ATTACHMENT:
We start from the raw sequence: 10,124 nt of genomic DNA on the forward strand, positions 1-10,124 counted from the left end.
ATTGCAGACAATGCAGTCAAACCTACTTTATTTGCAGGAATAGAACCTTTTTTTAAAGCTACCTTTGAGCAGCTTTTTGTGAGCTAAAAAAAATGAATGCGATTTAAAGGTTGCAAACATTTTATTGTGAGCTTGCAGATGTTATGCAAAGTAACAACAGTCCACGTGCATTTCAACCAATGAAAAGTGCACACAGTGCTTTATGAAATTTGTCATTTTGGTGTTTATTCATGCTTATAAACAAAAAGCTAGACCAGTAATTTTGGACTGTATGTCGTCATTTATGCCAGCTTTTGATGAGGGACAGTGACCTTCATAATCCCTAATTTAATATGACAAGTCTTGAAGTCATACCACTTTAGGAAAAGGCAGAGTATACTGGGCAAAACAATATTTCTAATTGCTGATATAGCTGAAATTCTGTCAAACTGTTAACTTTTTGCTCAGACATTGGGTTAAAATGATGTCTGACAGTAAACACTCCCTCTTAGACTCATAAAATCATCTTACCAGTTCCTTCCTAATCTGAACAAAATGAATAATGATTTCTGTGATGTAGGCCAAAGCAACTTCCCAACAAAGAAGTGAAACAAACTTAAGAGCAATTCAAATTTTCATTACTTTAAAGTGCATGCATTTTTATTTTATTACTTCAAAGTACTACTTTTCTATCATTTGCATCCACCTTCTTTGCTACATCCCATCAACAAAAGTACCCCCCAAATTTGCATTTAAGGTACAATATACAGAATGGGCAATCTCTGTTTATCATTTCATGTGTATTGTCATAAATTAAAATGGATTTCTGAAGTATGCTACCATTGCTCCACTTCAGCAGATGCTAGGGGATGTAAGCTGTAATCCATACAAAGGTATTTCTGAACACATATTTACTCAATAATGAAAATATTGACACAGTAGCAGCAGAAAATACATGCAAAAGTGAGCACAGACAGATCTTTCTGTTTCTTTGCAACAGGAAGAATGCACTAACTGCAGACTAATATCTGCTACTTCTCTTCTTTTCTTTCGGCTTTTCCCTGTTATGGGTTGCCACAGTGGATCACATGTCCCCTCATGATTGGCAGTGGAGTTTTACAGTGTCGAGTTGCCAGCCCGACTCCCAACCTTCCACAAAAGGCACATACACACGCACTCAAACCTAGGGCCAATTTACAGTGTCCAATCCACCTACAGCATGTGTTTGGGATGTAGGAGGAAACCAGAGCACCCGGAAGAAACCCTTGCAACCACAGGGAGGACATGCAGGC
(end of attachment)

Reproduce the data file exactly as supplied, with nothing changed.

We start from the raw sequence: 10,124 nt of genomic DNA on the forward strand, positions 1-10,124 counted from the left end.
ATTGCAGACAATGCAGTCAAACCTACTTTATTTGCAGGAATAGAACCTTTTTTTAAAGCTACCTTTGAGCAGCTTTTTGTGAGCTAAAAAAAATGAATGCGATTTAAAGGTTGCAAACATTTTATTGTGAGCTTGCAGATGTTATGCAAAGTAACAACAGTCCACGTGCATTTCAACCAATGAAAAGTGCACACAGTGCTTTATGAAATTTGTCATTTTGGTGTTTATTCATGCTTATAAACAAAAAGCTAGACCAGTAATTTTGGACTGTATGTCGTCATTTATGCCAGCTTTTGATGAGGGACAGTGACCTTCATAATCCCTAATTTAATATGACAAGTCTTGAAGTCATACCACTTTAGGAAAAGGCAGAGTATACTGGGCAAAACAATATTTCTAATTGCTGATATAGCTGAAATTCTGTCAAACTGTTAACTTTTTGCTCAGACATTGGGTTAAAATGATGTCTGACAGTAAACACTCCCTCTTAGACTCATAAAATCATCTTACCAGTTCCTTCCTAATCTGAACAAAATGAATAATGATTTCTGTGATGTAGGCCAAAGCAACTTCCCAACAAAGAAGTGAAACAAACTTAAGAGCAATTCAAATTTTCATTACTTTAAAGTGCATGCATTTTTATTTTATTACTTCAAAGTACTACTTTTCTATCATTTGCATCCACCTTCTTTGCTACATCCCATCAACAAAAGTACCCCCCAAATTTGCATTTAAGGTACAATATACAGAATGGGCAATCTCTGTTTATCATTTCATGTGTATTGTCATAAATTAAAATGGATTTCTGAAGTATGCTACCATTGCTCCACTTCAGCAGATGCTAGGGGATGTAAGCTGTAATCCATACAAAGGTATTTCTGAACACATATTTACTCAATAATGAAAATATTGACACAGTAGCAGCAGAAAATACATGCAAAAGTGAGCACAGACAGATCTTTCTGTTTCTTTGCAACAGGAAGAATGCACTAACTGCAGACTAATATCTGCTACTTCTCTTCTTTTCTTTCGGCTTTTCCCTGTTATGGGTTGCCACAGTGGATCACATGTCCCCTCATGATTGGCAGTGGAGTTTTACAGTGTCGAGTTGCCAGCCCGACTCCCAACCTTCCACAAAAGGCACATACACACGCACTCAAACCTAGGGCCAATTTACAGTGTCCAATCCACCTACAGCATGTGTTTGGGATGTAGGAGGAAACCAGAGCACCCGGAAGAAACCCTTGCAACCACAGGGAGGACATGCAGGC